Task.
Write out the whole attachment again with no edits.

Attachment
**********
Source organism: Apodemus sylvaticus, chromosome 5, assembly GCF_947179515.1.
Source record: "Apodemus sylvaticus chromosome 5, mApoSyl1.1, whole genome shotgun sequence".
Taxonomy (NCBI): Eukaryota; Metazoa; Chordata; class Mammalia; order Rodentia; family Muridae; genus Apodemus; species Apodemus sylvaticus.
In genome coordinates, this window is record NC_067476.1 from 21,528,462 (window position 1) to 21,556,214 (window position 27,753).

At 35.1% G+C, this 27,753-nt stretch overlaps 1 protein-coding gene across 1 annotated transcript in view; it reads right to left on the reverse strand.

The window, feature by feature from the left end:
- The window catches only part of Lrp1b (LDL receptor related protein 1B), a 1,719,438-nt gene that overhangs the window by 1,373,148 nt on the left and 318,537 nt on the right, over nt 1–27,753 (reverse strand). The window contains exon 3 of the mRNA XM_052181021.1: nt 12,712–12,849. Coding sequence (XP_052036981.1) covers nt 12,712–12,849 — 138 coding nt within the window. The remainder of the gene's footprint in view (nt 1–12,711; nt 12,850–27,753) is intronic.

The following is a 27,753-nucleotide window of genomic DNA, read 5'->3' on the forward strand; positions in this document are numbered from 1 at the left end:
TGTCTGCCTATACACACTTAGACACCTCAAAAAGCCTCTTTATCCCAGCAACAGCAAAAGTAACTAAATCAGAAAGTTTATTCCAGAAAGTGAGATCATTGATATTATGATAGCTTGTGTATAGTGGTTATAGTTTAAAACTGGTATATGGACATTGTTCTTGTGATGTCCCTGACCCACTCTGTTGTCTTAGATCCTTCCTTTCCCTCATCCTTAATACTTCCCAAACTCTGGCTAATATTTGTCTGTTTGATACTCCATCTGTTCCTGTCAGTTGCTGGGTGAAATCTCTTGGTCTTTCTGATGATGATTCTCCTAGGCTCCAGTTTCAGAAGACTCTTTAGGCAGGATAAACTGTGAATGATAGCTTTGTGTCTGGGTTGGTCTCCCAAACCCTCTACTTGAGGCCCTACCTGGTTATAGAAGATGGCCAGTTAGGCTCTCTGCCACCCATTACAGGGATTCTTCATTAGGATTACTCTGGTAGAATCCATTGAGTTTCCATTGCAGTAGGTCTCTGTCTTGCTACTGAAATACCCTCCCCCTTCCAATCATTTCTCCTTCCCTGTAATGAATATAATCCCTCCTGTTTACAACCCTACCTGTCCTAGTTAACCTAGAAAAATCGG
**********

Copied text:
Source organism: Apodemus sylvaticus, chromosome 5, assembly GCF_947179515.1.
Source record: "Apodemus sylvaticus chromosome 5, mApoSyl1.1, whole genome shotgun sequence".
Taxonomy (NCBI): Eukaryota; Metazoa; Chordata; class Mammalia; order Rodentia; family Muridae; genus Apodemus; species Apodemus sylvaticus.
In genome coordinates, this window is record NC_067476.1 from 21,528,462 (window position 1) to 21,556,214 (window position 27,753).

At 35.1% G+C, this 27,753-nt stretch overlaps 1 protein-coding gene across 1 annotated transcript in view; it reads right to left on the reverse strand.

The window, feature by feature from the left end:
- The window catches only part of Lrp1b (LDL receptor related protein 1B), a 1,719,438-nt gene that overhangs the window by 1,373,148 nt on the left and 318,537 nt on the right, over nt 1–27,753 (reverse strand). The window contains exon 3 of the mRNA XM_052181021.1: nt 12,712–12,849. Coding sequence (XP_052036981.1) covers nt 12,712–12,849 — 138 coding nt within the window. The remainder of the gene's footprint in view (nt 1–12,711; nt 12,850–27,753) is intronic.

The following is a 27,753-nucleotide window of genomic DNA, read 5'->3' on the forward strand; positions in this document are numbered from 1 at the left end:
TGTCTGCCTATACACACTTAGACACCTCAAAAAGCCTCTTTATCCCAGCAACAGCAAAAGTAACTAAATCAGAAAGTTTATTCCAGAAAGTGAGATCATTGATATTATGATAGCTTGTGTATAGTGGTTATAGTTTAAAACTGGTATATGGACATTGTTCTTGTGATGTCCCTGACCCACTCTGTTGTCTTAGATCCTTCCTTTCCCTCATCCTTAATACTTCCCAAACTCTGGCTAATATTTGTCTGTTTGATACTCCATCTGTTCCTGTCAGTTGCTGGGTGAAATCTCTTGGTCTTTCTGATGATGATTCTCCTAGGCTCCAGTTTCAGAAGACTCTTTAGGCAGGATAAACTGTGAATGATAGCTTTGTGTCTGGGTTGGTCTCCCAAACCCTCTACTTGAGGCCCTACCTGGTTATAGAAGATGGCCAGTTAGGCTCTCTGCCACCCATTACAGGGATTCTTCATTAGGATTACTCTGGTAGAATCCATTGAGTTTCCATTGCAGTAGGTCTCTGTCTTGCTACTGAAATACCCTCCCCCTTCCAATCATTTCTCCTTCCCTGTAATGAATATAATCCCTCCTGTTTACAACCCTACCTGTCCTAGTTAACCTAGAAAAATCGG